This is yet another Beatles song with self-reflective under-pinnings, “If you’re listening to this song, you may think the chords are going wrong--but they’re not, we just wrote it like that…” It features a church organ and garage band drums with psychedelic horns. The song was written by Harrison during his frustration as a Beatle.

In Harrison’s words, “Only A Northern Song was a joke relating to Liverpool, the Holy City in the North of England. In addition, the song was copyrighted Northern Songs Ltd, which I don't own, so: 'It doesn't really matter what chords I play... as it's only a Northern Song'.” Good thing he stayed a Beatle; they wouldn’t have recorded one their best, “Something”, without Harrison.

7. For No One

Talk about your painful break ups. The hook on this track almost makes you forget that the man featured in the song was left by his lover who doesn’t care about him one lick.

You want her, you need her
And yet you don't believe her when she says her love is dead
You think she needs you…

You stay home, she goes out
She says that long ago she knew someone but now he's gone
She doesn't need him

The baroque clavichord, french horn, and other instrumentation works wonderfully here. The song starts with one clavichord chord and then the verse. In classic McCartney style, the verse beautifully sets you up for the chorus, and the chorus brings it back down to the verse. Whether this song was McCartney expressing his feelings, or him manipulating the feelings of his audience (as he was a master of), the song can cut if you relate to the tale of lost love.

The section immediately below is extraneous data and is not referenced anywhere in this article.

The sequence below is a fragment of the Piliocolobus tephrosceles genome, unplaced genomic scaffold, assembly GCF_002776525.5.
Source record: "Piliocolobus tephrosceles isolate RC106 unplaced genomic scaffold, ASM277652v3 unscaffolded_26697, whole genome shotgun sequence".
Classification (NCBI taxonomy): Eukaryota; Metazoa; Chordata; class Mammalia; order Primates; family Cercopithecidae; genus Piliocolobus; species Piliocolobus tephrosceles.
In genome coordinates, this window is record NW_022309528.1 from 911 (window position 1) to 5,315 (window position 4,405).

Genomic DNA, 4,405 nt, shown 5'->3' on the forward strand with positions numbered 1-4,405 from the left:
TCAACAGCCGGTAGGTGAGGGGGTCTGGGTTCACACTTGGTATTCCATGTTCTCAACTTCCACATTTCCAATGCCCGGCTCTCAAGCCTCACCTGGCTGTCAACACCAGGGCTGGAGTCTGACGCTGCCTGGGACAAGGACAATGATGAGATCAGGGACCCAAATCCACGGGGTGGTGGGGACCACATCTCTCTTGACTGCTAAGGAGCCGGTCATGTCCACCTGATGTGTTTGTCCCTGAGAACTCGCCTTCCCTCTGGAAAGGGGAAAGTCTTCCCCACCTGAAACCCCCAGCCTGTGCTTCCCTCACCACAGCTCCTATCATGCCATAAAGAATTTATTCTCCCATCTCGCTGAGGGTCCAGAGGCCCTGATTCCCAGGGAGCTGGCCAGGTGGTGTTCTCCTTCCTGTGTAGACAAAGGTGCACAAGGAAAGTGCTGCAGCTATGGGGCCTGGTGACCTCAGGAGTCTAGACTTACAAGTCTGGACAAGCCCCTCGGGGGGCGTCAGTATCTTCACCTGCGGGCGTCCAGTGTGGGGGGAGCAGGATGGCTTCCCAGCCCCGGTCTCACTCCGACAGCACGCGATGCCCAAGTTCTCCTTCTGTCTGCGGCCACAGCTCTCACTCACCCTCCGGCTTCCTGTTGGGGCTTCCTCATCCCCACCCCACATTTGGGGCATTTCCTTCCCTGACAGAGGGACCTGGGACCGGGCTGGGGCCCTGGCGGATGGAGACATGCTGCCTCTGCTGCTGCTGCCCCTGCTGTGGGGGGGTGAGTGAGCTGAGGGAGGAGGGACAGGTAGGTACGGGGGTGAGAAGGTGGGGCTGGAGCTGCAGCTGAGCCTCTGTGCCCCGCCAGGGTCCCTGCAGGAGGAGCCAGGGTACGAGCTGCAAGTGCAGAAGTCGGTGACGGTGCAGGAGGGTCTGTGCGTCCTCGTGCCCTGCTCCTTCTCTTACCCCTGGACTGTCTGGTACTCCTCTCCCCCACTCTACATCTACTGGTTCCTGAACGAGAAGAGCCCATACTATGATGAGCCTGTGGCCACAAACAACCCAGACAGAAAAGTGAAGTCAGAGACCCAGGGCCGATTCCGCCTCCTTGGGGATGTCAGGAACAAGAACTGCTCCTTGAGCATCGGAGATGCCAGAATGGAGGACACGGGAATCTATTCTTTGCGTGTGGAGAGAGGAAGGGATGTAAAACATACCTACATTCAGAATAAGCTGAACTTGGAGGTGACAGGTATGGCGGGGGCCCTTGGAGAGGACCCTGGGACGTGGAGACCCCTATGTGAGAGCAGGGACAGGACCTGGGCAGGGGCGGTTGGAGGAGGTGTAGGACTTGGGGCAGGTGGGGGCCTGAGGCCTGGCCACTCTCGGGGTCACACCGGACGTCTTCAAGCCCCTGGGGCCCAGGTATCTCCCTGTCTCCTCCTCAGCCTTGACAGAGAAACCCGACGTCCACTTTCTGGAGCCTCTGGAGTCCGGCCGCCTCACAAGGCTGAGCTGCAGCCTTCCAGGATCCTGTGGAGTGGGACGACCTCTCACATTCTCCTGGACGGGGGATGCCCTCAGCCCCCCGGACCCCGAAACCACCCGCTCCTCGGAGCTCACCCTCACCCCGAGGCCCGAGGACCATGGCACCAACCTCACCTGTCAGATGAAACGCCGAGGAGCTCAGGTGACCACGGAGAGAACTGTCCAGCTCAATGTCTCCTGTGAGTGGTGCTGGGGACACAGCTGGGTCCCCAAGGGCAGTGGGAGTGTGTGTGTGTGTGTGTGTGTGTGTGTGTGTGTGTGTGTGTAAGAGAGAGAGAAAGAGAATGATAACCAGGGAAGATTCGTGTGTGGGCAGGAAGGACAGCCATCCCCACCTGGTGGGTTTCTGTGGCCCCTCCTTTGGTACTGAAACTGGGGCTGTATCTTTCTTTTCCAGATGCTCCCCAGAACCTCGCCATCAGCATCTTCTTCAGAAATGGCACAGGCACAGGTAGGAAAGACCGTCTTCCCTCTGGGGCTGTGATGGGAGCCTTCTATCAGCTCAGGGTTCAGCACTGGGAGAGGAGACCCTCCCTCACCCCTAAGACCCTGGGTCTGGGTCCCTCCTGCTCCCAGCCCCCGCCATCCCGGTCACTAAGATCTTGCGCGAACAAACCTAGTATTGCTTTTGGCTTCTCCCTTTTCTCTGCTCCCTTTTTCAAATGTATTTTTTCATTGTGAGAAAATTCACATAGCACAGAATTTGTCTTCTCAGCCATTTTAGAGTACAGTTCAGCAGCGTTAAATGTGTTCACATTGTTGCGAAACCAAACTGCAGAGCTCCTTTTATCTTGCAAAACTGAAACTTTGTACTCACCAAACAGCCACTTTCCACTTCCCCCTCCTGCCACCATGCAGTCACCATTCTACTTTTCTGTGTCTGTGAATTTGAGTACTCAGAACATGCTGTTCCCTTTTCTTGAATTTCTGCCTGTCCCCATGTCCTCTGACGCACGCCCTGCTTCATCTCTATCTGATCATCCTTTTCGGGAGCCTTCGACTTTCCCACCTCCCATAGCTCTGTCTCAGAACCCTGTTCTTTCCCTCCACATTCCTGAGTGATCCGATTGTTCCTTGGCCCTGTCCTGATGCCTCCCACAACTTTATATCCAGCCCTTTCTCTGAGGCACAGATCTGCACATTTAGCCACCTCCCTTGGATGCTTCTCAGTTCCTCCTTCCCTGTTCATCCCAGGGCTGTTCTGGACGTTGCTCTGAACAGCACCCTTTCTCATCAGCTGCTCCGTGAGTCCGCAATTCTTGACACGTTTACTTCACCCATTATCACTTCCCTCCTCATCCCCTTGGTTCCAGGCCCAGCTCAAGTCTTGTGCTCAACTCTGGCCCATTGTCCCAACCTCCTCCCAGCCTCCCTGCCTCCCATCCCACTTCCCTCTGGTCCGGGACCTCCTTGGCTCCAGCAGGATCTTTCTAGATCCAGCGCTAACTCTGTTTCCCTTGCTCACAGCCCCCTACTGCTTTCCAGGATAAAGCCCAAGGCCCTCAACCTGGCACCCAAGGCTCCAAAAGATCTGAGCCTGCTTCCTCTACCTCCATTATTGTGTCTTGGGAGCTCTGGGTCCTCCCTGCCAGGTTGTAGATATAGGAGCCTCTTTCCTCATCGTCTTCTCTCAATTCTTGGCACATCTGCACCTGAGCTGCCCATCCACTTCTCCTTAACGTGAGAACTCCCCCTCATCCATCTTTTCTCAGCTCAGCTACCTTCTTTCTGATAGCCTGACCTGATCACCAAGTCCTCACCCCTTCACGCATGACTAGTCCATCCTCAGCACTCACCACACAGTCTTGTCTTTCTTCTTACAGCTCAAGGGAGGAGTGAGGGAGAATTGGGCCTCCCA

6. Strawberry Fields

The songs gets high marks for the keyboards, the pick up note into the chorus, then the verse, and the philosophical lyrics. And Ringo’s drums stand out beautifully. I originally put this song at number 2. The reason for the move is not that I like this song less, but I gave 1-5 a longer listen and decided on the move based on their quality. As for lyrics, this is one of their best. And the backward sounding instrument track is innovative. Did they influence Pink Floyd or vice versa, or was it just time for backwards instrument track sounds?

This song is one of the most popular on top ten Beatles lists for its undisputed quality of recording and musicianship.

5. Norwegian Wood (This Bird Has Flown)

The song features sitar, irony, drugs, prostitution (or extra marital affairs), a lovely tune, lines like “I once had a girl, or should I say, she once had me…” What’s not to love?

Here’s what makes me think it might involve prostitution, though Beatleheads claim its about an affair, “She told me she worked in the morning and started to laugh; I told her I didn’t and crawled off to sleep in the bath…” Well, prostitutes work in the morning, and news that he picked up a pro. might lead a guy to sleep it off in the other room. Whatever the case, this song could reasonably be number one on any Beatles list.

4. Something

It has great guitar parts, great transitions between verse and a kind of half chorus, and one of the best bridges ever. This song has something all right; it has been covered by over 150 artists.

Some people call this song sentimental and like a “shampoo commercial” and don’t like it. I’ll stick with Lennon and McCartney’s feelings on this, thanks.

“John Lennon and Paul McCartney both rated the song highly. Lennon said, "I think that's about the best track on the album, actually," while McCartney said "For me I think it's the best he's written."”